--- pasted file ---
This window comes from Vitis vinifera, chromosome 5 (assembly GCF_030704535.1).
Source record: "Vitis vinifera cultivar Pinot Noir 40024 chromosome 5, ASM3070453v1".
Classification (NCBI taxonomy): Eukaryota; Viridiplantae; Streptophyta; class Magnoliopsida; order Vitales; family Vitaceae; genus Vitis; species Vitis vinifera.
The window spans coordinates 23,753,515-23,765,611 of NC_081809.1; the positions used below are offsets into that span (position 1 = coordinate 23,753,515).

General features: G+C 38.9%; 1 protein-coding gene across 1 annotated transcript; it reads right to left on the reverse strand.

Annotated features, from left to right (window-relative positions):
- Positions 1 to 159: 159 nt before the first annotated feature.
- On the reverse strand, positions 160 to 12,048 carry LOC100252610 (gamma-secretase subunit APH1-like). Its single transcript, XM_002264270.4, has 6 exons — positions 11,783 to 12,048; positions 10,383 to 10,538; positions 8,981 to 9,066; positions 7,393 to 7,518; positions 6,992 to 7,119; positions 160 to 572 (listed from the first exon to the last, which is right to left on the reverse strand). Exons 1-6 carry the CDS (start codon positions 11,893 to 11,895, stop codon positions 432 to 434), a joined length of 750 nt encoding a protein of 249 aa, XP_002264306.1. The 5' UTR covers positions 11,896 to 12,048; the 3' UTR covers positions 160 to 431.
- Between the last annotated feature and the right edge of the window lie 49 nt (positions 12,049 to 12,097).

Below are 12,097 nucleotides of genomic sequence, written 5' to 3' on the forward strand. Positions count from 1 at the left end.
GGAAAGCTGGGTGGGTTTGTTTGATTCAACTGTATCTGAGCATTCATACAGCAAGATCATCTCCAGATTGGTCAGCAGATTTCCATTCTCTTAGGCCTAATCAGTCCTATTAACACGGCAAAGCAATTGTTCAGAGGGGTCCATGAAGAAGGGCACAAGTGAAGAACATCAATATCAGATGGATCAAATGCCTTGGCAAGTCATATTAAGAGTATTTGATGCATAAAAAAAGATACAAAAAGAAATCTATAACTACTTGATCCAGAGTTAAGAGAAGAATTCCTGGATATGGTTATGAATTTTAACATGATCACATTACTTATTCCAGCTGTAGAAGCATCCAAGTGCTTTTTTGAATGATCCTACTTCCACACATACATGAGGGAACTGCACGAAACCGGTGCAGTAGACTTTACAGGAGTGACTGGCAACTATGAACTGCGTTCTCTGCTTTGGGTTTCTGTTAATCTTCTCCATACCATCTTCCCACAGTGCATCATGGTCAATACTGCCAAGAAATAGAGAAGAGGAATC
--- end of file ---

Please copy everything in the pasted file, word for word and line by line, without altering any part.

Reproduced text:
This window comes from Vitis vinifera, chromosome 5 (assembly GCF_030704535.1).
Source record: "Vitis vinifera cultivar Pinot Noir 40024 chromosome 5, ASM3070453v1".
Classification (NCBI taxonomy): Eukaryota; Viridiplantae; Streptophyta; class Magnoliopsida; order Vitales; family Vitaceae; genus Vitis; species Vitis vinifera.
The window spans coordinates 23,753,515-23,765,611 of NC_081809.1; the positions used below are offsets into that span (position 1 = coordinate 23,753,515).

General features: G+C 38.9%; 1 protein-coding gene across 1 annotated transcript; it reads right to left on the reverse strand.

Annotated features, from left to right (window-relative positions):
- Positions 1 to 159: 159 nt before the first annotated feature.
- On the reverse strand, positions 160 to 12,048 carry LOC100252610 (gamma-secretase subunit APH1-like). Its single transcript, XM_002264270.4, has 6 exons — positions 11,783 to 12,048; positions 10,383 to 10,538; positions 8,981 to 9,066; positions 7,393 to 7,518; positions 6,992 to 7,119; positions 160 to 572 (listed from the first exon to the last, which is right to left on the reverse strand). Exons 1-6 carry the CDS (start codon positions 11,893 to 11,895, stop codon positions 432 to 434), a joined length of 750 nt encoding a protein of 249 aa, XP_002264306.1. The 5' UTR covers positions 11,896 to 12,048; the 3' UTR covers positions 160 to 431.
- Between the last annotated feature and the right edge of the window lie 49 nt (positions 12,049 to 12,097).

Below are 12,097 nucleotides of genomic sequence, written 5' to 3' on the forward strand. Positions count from 1 at the left end.
GGAAAGCTGGGTGGGTTTGTTTGATTCAACTGTATCTGAGCATTCATACAGCAAGATCATCTCCAGATTGGTCAGCAGATTTCCATTCTCTTAGGCCTAATCAGTCCTATTAACACGGCAAAGCAATTGTTCAGAGGGGTCCATGAAGAAGGGCACAAGTGAAGAACATCAATATCAGATGGATCAAATGCCTTGGCAAGTCATATTAAGAGTATTTGATGCATAAAAAAAGATACAAAAAGAAATCTATAACTACTTGATCCAGAGTTAAGAGAAGAATTCCTGGATATGGTTATGAATTTTAACATGATCACATTACTTATTCCAGCTGTAGAAGCATCCAAGTGCTTTTTTGAATGATCCTACTTCCACACATACATGAGGGAACTGCACGAAACCGGTGCAGTAGACTTTACAGGAGTGACTGGCAACTATGAACTGCGTTCTCTGCTTTGGGTTTCTGTTAATCTTCTCCATACCATCTTCCCACAGTGCATCATGGTCAATACTGCCAAGAAATAGAGAAGAGGAATC